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Sales Tax Victory Not Assured for All States

Supreme Court

Supreme CourtA new analysis of the Supreme Court ruling in South Dakota vs Wayfair offers a ray of hope for small online sellers who are worried about the burden of collecting and remitting sales tax across the United States. But it also highlights the uncertainty left in its wake.

Tax attorneys with Jones Walker examined what the end of Quill‘s standard of physical nexus would mean for a single state – Louisiana – and what it described as it that state’s 63 autonomous parish taxing jurisdictions that levy, administer and collect local sales and use tax on behalf of numerous cities, towns, districts and other local jurisdictions(!).

While the “physical presence” rule is gone, the “substantial nexus” test remains – as we had pointed out, the Supreme Court didn’t define it, but provided some hints and guidelines. In addition, there are three other factors besides the substantial nexus rule, which we described in this article.

In their post on the Jones Walker tax-blog “Cooking with Salt,” the attorneys pointed to the third factor in that four-prong test that now applies to remote sellers: that a state “does not discriminate against interstate commerce.”

They wrote, “The Supreme Court’s decision, however, similarly leaves no doubt that Louisiana’s complex state and local sales tax systems are presently lacking those features that would prevent undue burdens upon, or discrimination against, interstate commerce.”

But the attorneys also said the Supreme Court ruling “has undoubtedly provided various states with an additional opportunity to require remote sellers to collect and remit sales tax.”

The Cooking with Salt blog post about Louisiana serves to highlight the extreme burdens some states and locales place on in-state and out-of-state sellers. The authors, like everyone else, will be monitoring developments as things shake out after the Supreme Court overruled its 1992 Quill ruling.

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Ina Steiner
Ina Steiner
Ina Steiner is co-founder and Editor of EcommerceBytes and has been reporting on ecommerce since 1999. She's a widely cited authority on marketplace selling and is author of "Turn eBay Data Into Dollars" (McGraw-Hill 2006). Her blog was featured in the book, "Blogging Heroes" (Wiley 2008). She is a member of the Online News Association (Sep 2005 - present) and Investigative Reporters and Editors (Mar 2006 - present). Follow her on Twitter at @ecommercebytes and send news tips to ina@ecommercebytes.com. See disclosure at EcommerceBytes.com/disclosure/.

4 thoughts on “Sales Tax Victory Not Assured for All States”

  1. I would think that if you currently don’t have 200000 in sales, much less to the same state, what is there to worry about. This sales tax thing is meant for the big dealers ie walmart, wayfair etc. Most of the people don’t have 200000 in sales total for the year. Thats if you believe all the crying about no sales. In fact 200000 in sales for each state makes it 10 million dollars and that would make one a diamond dealer. If you make that much and aren’t then why are you on fleecebay.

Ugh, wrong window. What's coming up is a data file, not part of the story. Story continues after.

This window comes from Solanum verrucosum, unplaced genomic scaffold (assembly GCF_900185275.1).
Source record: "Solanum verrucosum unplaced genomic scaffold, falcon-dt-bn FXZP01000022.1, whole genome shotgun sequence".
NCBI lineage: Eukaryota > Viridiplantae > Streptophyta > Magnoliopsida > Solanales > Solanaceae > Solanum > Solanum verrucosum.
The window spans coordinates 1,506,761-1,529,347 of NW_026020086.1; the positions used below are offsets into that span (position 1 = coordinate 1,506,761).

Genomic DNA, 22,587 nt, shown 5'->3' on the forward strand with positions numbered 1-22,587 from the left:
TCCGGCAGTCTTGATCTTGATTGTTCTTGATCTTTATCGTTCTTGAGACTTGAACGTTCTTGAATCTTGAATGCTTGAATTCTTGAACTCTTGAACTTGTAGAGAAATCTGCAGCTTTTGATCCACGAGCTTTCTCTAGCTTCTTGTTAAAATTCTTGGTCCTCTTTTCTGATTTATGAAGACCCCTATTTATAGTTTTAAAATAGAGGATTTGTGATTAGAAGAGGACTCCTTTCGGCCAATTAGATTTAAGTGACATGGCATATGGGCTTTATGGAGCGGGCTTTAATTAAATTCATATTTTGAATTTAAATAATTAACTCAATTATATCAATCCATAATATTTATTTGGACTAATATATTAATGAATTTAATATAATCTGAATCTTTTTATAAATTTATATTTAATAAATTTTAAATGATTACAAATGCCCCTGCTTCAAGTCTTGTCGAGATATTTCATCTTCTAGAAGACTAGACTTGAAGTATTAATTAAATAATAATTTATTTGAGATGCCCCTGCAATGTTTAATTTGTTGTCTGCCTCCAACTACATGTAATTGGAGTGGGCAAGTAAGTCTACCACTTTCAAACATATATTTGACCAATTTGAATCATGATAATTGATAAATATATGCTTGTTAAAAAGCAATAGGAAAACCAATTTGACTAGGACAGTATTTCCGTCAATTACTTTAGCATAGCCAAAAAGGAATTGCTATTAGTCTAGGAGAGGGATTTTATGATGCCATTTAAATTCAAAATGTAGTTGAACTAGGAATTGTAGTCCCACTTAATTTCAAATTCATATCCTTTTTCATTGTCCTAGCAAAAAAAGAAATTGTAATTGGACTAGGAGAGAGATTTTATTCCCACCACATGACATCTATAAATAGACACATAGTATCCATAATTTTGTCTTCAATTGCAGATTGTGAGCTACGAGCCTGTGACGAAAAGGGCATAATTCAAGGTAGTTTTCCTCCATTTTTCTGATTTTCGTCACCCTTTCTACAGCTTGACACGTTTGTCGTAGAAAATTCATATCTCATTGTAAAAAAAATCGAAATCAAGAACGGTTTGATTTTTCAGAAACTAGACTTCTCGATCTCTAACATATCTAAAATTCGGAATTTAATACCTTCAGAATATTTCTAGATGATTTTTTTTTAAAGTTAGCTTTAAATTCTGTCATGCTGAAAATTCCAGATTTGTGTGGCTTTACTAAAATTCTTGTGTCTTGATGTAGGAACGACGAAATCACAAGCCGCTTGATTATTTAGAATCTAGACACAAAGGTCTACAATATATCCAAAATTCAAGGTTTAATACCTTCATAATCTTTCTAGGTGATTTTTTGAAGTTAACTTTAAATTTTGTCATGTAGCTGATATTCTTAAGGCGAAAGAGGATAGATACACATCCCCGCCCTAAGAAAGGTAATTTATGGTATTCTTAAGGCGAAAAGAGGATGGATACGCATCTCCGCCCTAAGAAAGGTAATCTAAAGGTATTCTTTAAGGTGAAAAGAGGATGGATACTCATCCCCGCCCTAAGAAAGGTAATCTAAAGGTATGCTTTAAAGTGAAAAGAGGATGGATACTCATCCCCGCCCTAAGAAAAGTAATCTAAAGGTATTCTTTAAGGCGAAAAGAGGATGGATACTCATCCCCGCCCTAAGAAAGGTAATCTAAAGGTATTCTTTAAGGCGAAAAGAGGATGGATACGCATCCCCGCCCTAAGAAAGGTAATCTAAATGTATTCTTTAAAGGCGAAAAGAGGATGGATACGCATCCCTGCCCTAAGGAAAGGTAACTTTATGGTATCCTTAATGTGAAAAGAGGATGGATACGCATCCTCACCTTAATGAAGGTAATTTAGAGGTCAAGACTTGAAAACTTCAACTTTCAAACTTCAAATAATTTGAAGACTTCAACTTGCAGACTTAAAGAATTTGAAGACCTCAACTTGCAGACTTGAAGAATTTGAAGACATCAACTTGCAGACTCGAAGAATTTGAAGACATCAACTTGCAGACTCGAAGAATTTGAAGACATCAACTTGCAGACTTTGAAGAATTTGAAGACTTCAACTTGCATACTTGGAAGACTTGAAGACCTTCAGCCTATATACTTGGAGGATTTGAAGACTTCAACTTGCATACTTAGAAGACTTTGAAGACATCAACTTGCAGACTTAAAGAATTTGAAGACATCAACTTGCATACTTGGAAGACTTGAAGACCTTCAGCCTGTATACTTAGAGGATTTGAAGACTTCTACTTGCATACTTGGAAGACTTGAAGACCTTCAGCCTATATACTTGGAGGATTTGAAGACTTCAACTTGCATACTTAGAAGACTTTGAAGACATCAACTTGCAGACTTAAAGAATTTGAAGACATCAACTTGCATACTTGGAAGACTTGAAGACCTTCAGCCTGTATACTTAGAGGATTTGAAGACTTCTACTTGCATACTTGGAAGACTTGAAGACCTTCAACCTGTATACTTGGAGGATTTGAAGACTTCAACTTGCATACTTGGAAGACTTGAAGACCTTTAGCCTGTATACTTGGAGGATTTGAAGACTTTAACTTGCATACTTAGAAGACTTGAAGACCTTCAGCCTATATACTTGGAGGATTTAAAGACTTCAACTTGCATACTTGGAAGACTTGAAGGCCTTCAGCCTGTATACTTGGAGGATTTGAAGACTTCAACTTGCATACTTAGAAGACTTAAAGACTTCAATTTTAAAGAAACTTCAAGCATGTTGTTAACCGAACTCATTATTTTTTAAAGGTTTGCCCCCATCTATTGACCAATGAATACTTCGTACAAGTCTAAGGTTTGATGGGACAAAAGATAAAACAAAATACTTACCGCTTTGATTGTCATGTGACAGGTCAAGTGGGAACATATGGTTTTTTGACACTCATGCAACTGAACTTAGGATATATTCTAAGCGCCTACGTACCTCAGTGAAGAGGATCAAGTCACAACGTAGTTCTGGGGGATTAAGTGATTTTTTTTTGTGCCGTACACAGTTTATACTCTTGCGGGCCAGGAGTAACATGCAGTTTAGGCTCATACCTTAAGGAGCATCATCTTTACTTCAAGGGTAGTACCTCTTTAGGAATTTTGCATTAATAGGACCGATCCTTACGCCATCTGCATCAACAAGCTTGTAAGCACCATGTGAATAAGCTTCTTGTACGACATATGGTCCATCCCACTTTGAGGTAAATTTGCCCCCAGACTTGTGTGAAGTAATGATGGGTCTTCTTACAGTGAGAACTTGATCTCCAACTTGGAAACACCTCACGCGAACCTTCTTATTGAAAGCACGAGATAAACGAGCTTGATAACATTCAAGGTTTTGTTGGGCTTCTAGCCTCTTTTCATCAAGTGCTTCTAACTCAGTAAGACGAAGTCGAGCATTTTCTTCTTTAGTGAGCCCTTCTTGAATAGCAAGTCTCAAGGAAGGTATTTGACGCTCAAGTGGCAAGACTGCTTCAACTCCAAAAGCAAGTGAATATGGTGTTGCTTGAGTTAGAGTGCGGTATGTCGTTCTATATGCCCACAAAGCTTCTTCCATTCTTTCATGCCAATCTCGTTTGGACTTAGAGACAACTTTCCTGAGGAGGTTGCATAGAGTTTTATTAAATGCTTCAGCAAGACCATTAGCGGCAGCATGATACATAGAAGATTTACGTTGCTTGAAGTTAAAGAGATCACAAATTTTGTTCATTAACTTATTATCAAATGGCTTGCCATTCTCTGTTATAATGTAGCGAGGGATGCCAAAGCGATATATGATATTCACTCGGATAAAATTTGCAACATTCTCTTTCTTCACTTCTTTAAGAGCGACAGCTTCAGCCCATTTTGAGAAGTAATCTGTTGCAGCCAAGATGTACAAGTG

2. Here is the kicker: If eBay is considered to be the the seller when they start taking the payments then they will be the ones responsible for paying the tax. It will have to be levied on all sales to say South Dakota because they will be making more then 200K in sales a year. If they want to be the seller and not just “a venue” that is their responsibility and theirs alone. That will be the downside for eBay trying to force their way into everybody’s business. I am sure that is why they did not want the sales tax thing upheld in SCOTUS.

    eBay = Dead Man Walking

  3. @ Bill

    I really feel for Ebay BUT no matter how hard I reach I can get to them.

  4. The way to do this to be ‘fair’ to online AND brick/mortar (b/m) stores is for online retailers to collect sales tax on ALL sales (local and out of state) and submit them ONLY to their LOCAL city/state. That is what b/m stores do. THAT would level the playing field.

    B/m stores do not check customers’ IDs and pay sales tax to the state where the customer lives. Regardless of whether that customer crossed a state line to visit that store and take their purchases to their home state.

    When people shop online, they ‘visit’ the store in whatever state it is, the store does not visit them, same as b/m stores.

    States like South Dakota can collect sales taxes from their own local businesses and not MOOCH off other states. If they don’t like it, they can make their state more attractive to businesses and create incentives for companies to sell there. Each state should benefit from their own economy they built themselves, not some other state’s.

    For companies who sell from multiple states such as Amazon, they can pay taxes to each state based on where the items ship from, the warehouse address for each item, which is usually a few states.

    Problem solved. No nightmare for us small online businesses. No ridiculous tax burden of 12,000 whatever tax zones. ‘Level playing field’

    New Hampshire would be satisfied as well.

    I agree that sales taxes need to be collected and I would gladly pay sales taxes to my city/state on all sales, in or out, of state. States should not be allowed to mooch off other states.

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